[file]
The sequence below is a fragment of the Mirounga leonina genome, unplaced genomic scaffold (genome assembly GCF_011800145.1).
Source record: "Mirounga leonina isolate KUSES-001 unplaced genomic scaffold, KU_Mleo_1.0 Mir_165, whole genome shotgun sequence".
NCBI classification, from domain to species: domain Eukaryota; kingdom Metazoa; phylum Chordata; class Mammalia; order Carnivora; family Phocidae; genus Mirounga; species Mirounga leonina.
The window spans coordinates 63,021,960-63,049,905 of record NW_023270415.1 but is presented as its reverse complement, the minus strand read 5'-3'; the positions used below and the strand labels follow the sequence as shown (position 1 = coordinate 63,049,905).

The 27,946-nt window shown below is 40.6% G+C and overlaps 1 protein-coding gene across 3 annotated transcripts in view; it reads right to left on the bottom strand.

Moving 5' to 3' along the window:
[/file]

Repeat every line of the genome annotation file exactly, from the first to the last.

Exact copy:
The sequence below is a fragment of the Mirounga leonina genome, unplaced genomic scaffold (genome assembly GCF_011800145.1).
Source record: "Mirounga leonina isolate KUSES-001 unplaced genomic scaffold, KU_Mleo_1.0 Mir_165, whole genome shotgun sequence".
NCBI classification, from domain to species: domain Eukaryota; kingdom Metazoa; phylum Chordata; class Mammalia; order Carnivora; family Phocidae; genus Mirounga; species Mirounga leonina.
The window spans coordinates 63,021,960-63,049,905 of record NW_023270415.1 but is presented as its reverse complement, the minus strand read 5'-3'; the positions used below and the strand labels follow the sequence as shown (position 1 = coordinate 63,049,905).

The 27,946-nt window shown below is 40.6% G+C and overlaps 1 protein-coding gene across 3 annotated transcripts in view; it reads right to left on the bottom strand.

Moving 5' to 3' along the window: